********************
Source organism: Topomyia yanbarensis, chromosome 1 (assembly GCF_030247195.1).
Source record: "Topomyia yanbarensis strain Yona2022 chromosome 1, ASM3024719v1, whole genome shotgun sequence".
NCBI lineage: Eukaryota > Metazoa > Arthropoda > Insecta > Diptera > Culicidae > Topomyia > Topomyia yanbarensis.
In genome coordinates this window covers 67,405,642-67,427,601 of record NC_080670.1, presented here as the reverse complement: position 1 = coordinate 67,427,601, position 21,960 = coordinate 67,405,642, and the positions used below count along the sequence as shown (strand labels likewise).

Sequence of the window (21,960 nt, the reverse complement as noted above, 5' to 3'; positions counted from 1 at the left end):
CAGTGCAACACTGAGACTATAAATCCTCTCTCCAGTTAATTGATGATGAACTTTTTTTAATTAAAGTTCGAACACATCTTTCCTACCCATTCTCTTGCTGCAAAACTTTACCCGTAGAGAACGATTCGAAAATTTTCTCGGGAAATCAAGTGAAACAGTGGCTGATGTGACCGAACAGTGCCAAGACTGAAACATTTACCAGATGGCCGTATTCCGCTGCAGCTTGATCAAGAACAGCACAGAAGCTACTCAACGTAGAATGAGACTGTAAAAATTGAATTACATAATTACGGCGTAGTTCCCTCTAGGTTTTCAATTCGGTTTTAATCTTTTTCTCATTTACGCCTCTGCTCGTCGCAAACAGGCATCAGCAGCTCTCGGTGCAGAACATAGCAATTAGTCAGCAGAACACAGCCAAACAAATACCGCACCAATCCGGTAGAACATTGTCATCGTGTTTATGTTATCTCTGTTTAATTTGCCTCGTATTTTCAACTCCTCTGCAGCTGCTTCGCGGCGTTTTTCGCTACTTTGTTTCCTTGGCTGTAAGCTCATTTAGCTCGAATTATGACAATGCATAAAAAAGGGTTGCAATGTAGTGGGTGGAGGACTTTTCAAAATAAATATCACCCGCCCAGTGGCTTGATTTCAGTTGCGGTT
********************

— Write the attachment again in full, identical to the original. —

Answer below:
Source organism: Topomyia yanbarensis, chromosome 1 (assembly GCF_030247195.1).
Source record: "Topomyia yanbarensis strain Yona2022 chromosome 1, ASM3024719v1, whole genome shotgun sequence".
NCBI lineage: Eukaryota > Metazoa > Arthropoda > Insecta > Diptera > Culicidae > Topomyia > Topomyia yanbarensis.
In genome coordinates this window covers 67,405,642-67,427,601 of record NC_080670.1, presented here as the reverse complement: position 1 = coordinate 67,427,601, position 21,960 = coordinate 67,405,642, and the positions used below count along the sequence as shown (strand labels likewise).

Sequence of the window (21,960 nt, the reverse complement as noted above, 5' to 3'; positions counted from 1 at the left end):
CAGTGCAACACTGAGACTATAAATCCTCTCTCCAGTTAATTGATGATGAACTTTTTTTAATTAAAGTTCGAACACATCTTTCCTACCCATTCTCTTGCTGCAAAACTTTACCCGTAGAGAACGATTCGAAAATTTTCTCGGGAAATCAAGTGAAACAGTGGCTGATGTGACCGAACAGTGCCAAGACTGAAACATTTACCAGATGGCCGTATTCCGCTGCAGCTTGATCAAGAACAGCACAGAAGCTACTCAACGTAGAATGAGACTGTAAAAATTGAATTACATAATTACGGCGTAGTTCCCTCTAGGTTTTCAATTCGGTTTTAATCTTTTTCTCATTTACGCCTCTGCTCGTCGCAAACAGGCATCAGCAGCTCTCGGTGCAGAACATAGCAATTAGTCAGCAGAACACAGCCAAACAAATACCGCACCAATCCGGTAGAACATTGTCATCGTGTTTATGTTATCTCTGTTTAATTTGCCTCGTATTTTCAACTCCTCTGCAGCTGCTTCGCGGCGTTTTTCGCTACTTTGTTTCCTTGGCTGTAAGCTCATTTAGCTCGAATTATGACAATGCATAAAAAAGGGTTGCAATGTAGTGGGTGGAGGACTTTTCAAAATAAATATCACCCGCCCAGTGGCTTGATTTCAGTTGCGGTT